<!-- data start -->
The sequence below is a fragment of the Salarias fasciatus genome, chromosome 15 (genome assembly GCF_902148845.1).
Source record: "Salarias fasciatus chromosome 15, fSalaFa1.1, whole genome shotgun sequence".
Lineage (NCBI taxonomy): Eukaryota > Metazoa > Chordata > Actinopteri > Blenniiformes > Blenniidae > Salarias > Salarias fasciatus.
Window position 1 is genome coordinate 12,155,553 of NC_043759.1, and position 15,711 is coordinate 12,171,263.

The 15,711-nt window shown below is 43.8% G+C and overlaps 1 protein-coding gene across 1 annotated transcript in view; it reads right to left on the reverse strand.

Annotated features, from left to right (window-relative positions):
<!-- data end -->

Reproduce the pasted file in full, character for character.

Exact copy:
The sequence below is a fragment of the Salarias fasciatus genome, chromosome 15 (genome assembly GCF_902148845.1).
Source record: "Salarias fasciatus chromosome 15, fSalaFa1.1, whole genome shotgun sequence".
Lineage (NCBI taxonomy): Eukaryota > Metazoa > Chordata > Actinopteri > Blenniiformes > Blenniidae > Salarias > Salarias fasciatus.
Window position 1 is genome coordinate 12,155,553 of NC_043759.1, and position 15,711 is coordinate 12,171,263.

The 15,711-nt window shown below is 43.8% G+C and overlaps 1 protein-coding gene across 1 annotated transcript in view; it reads right to left on the reverse strand.

Annotated features, from left to right (window-relative positions):